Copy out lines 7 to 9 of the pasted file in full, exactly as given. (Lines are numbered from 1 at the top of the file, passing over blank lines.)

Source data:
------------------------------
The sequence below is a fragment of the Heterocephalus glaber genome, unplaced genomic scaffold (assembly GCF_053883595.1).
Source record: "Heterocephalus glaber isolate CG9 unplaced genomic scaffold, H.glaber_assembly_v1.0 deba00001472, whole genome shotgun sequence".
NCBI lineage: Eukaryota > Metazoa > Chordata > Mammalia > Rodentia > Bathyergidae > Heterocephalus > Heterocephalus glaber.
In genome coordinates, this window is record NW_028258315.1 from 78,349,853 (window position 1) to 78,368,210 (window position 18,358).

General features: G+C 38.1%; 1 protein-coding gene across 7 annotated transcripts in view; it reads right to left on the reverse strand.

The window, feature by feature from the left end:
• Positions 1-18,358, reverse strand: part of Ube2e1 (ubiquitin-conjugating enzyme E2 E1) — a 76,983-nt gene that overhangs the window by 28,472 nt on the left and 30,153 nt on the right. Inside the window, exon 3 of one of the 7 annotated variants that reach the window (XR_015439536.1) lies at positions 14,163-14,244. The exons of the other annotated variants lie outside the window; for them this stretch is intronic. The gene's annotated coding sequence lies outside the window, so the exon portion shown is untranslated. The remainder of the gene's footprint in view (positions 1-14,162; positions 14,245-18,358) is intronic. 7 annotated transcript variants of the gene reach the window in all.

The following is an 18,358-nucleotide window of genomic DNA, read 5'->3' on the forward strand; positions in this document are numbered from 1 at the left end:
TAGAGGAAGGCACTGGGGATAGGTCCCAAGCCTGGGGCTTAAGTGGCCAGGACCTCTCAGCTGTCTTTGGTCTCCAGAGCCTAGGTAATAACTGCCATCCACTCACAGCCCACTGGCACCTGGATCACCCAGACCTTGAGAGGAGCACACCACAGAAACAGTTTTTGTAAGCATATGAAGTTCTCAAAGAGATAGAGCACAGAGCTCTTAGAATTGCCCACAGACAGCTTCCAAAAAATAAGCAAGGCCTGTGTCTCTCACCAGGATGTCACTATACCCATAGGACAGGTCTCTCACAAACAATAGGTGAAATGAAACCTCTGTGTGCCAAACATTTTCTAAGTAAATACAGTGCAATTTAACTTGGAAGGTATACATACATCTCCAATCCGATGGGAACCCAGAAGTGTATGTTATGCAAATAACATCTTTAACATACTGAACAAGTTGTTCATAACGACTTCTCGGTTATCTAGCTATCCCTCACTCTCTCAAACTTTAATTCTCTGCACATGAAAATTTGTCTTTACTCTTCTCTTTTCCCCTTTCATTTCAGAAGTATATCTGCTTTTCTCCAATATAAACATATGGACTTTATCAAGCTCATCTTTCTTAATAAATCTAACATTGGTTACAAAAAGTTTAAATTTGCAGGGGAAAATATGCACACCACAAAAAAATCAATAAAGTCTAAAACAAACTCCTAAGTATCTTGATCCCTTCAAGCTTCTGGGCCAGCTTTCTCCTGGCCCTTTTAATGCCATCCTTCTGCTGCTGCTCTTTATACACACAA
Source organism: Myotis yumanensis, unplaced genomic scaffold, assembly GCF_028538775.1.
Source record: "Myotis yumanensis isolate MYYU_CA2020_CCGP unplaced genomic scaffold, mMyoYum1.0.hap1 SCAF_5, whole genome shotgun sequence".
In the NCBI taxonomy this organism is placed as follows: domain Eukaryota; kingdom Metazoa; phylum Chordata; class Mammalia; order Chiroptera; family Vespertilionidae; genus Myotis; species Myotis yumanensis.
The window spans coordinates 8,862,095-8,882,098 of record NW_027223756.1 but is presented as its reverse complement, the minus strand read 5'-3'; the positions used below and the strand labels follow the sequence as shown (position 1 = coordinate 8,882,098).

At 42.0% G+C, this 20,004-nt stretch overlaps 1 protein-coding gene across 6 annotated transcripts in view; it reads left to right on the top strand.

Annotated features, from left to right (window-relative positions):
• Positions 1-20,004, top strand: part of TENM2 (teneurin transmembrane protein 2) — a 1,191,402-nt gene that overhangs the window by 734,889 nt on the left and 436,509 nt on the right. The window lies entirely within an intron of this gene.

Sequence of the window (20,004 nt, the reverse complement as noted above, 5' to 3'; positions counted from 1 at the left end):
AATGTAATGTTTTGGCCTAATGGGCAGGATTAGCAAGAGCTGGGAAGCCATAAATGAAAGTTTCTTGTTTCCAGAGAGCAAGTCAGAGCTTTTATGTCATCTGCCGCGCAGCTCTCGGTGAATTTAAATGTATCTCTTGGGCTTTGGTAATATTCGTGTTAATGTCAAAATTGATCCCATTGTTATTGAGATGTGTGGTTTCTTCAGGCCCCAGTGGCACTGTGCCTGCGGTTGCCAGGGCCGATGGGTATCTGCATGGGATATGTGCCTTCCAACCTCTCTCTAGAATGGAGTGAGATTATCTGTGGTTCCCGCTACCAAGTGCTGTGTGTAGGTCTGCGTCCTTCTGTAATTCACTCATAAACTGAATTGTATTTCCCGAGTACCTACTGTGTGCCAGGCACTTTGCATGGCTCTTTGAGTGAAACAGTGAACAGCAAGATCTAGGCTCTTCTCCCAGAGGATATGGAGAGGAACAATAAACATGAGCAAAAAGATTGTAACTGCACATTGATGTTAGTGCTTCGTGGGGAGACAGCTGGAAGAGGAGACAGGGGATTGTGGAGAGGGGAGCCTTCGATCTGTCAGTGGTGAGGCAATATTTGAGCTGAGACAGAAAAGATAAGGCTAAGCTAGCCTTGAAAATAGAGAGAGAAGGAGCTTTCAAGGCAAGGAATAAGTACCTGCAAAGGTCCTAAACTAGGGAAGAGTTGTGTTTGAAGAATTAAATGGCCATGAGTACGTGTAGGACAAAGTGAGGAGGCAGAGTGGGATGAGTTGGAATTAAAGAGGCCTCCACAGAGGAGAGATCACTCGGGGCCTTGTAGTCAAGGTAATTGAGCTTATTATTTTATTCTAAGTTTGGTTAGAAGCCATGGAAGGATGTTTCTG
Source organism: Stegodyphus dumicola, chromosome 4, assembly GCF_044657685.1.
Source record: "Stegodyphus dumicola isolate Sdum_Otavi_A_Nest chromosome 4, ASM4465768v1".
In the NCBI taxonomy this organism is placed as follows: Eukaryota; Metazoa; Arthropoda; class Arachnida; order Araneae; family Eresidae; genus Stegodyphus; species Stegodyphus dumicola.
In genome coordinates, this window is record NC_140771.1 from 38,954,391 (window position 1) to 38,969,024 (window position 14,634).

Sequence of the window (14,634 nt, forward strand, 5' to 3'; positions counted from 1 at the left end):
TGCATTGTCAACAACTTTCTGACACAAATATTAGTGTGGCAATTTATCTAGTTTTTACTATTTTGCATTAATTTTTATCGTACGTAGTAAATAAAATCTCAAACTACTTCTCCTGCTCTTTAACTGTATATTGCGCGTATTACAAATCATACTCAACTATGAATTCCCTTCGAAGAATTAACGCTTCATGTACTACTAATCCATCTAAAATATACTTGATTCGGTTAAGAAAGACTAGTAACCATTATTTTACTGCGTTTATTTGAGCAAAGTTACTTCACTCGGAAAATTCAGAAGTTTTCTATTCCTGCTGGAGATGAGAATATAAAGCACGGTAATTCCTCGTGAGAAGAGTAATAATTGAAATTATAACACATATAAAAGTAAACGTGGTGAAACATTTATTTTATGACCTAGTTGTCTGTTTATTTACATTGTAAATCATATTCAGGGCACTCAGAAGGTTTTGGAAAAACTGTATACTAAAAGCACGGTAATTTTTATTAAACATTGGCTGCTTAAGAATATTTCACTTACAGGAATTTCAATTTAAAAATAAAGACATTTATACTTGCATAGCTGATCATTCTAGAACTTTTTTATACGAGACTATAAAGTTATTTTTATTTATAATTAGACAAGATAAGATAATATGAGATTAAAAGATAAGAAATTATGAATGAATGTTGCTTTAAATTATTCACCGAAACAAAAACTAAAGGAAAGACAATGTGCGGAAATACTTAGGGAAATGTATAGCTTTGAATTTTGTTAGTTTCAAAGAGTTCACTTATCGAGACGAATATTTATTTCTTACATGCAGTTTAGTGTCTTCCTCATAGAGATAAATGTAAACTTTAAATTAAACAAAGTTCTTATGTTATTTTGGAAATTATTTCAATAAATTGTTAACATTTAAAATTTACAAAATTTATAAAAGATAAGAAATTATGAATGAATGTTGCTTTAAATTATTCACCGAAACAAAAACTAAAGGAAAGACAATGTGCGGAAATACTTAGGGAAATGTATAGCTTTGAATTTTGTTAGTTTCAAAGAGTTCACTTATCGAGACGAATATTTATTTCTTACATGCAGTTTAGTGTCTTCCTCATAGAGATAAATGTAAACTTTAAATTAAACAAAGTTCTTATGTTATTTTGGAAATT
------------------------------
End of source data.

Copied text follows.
• Positions 1-18,358, reverse strand: part of Ube2e1 (ubiquitin-conjugating enzyme E2 E1) — a 76,983-nt gene that overhangs the window by 28,472 nt on the left and 30,153 nt on the right. Inside the window, exon 3 of one of the 7 annotated variants that reach the window (XR_015439536.1) lies at positions 14,163-14,244. The exons of the other annotated variants lie outside the window; for them this stretch is intronic. The gene's annotated coding sequence lies outside the window, so the exon portion shown is untranslated. The remainder of the gene's footprint in view (positions 1-14,162; positions 14,245-18,358) is intronic. 7 annotated transcript variants of the gene reach the window in all.

The following is an 18,358-nucleotide window of genomic DNA, read 5'->3' on the forward strand; positions in this document are numbered from 1 at the left end:
TAGAGGAAGGCACTGGGGATAGGTCCCAAGCCTGGGGCTTAAGTGGCCAGGACCTCTCAGCTGTCTTTGGTCTCCAGAGCCTAGGTAATAACTGCCATCCACTCACAGCCCACTGGCACCTGGATCACCCAGACCTTGAGAGGAGCACACCACAGAAACAGTTTTTGTAAGCATATGAAGTTCTCAAAGAGATAGAGCACAGAGCTCTTAGAATTGCCCACAGACAGCTTCCAAAAAATAAGCAAGGCCTGTGTCTCTCACCAGGATGTCACTATACCCATAGGACAGGTCTCTCACAAACAATAGGTGAAATGAAACCTCTGTGTGCCAAACATTTTCTAAGTAAATACAGTGCAATTTAACTTGGAAGGTATACATACATCTCCAATCCGATGGGAACCCAGAAGTGTATGTTATGCAAATAACATCTTTAACATACTGAACAAGTTGTTCATAACGACTTCTCGGTTATCTAGCTATCCCTCACTCTCTCAAACTTTAATTCTCTGCACATGAAAATTTGTCTTTACTCTTCTCTTTTCCCCTTTCATTTCAGAAGTATATCTGCTTTTCTCCAATATAAACATATGGACTTTATCAAGCTCATCTTTCTTAATAAATCTAACATTGGTTACAAAAAGTTTAAATTTGCAGGGGAAAATATGCACACCACAAAAAAATCAATAAAGTCTAAAACAAACTCCTAAGTATCTTGATCCCTTCAAGCTTCTGGGCCAGCTTTCTCCTGGCCCTTTTAATGCCATCCTTCTGCTGCTGCTCTTTATACACACAA